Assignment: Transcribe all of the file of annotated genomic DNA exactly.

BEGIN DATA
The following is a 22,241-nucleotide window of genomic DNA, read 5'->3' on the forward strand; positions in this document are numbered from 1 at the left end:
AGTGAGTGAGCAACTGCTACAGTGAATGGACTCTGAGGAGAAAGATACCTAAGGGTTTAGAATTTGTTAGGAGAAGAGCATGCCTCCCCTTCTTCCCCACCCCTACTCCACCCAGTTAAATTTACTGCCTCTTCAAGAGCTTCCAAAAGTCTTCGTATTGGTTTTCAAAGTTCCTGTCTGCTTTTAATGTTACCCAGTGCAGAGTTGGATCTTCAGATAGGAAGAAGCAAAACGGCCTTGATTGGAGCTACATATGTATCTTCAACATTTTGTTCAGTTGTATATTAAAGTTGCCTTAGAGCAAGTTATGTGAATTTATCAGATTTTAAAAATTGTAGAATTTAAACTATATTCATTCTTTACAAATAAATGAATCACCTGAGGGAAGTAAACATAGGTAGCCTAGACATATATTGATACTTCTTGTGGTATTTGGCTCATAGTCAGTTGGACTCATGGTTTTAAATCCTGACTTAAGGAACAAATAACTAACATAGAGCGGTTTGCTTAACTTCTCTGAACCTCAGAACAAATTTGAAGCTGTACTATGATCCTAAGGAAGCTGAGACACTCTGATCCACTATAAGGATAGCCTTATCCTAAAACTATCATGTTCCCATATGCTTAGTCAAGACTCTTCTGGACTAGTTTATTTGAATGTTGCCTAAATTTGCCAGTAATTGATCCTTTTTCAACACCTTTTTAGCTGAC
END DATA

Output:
The following is a 22,241-nucleotide window of genomic DNA, read 5'->3' on the forward strand; positions in this document are numbered from 1 at the left end:
AGTGAGTGAGCAACTGCTACAGTGAATGGACTCTGAGGAGAAAGATACCTAAGGGTTTAGAATTTGTTAGGAGAAGAGCATGCCTCCCCTTCTTCCCCACCCCTACTCCACCCAGTTAAATTTACTGCCTCTTCAAGAGCTTCCAAAAGTCTTCGTATTGGTTTTCAAAGTTCCTGTCTGCTTTTAATGTTACCCAGTGCAGAGTTGGATCTTCAGATAGGAAGAAGCAAAACGGCCTTGATTGGAGCTACATATGTATCTTCAACATTTTGTTCAGTTGTATATTAAAGTTGCCTTAGAGCAAGTTATGTGAATTTATCAGATTTTAAAAATTGTAGAATTTAAACTATATTCATTCTTTACAAATAAATGAATCACCTGAGGGAAGTAAACATAGGTAGCCTAGACATATATTGATACTTCTTGTGGTATTTGGCTCATAGTCAGTTGGACTCATGGTTTTAAATCCTGACTTAAGGAACAAATAACTAACATAGAGCGGTTTGCTTAACTTCTCTGAACCTCAGAACAAATTTGAAGCTGTACTATGATCCTAAGGAAGCTGAGACACTCTGATCCACTATAAGGATAGCCTTATCCTAAAACTATCATGTTCCCATATGCTTAGTCAAGACTCTTCTGGACTAGTTTATTTGAATGTTGCCTAAATTTGCCAGTAATTGATCCTTTTTCAACACCTTTTTAGCTGAC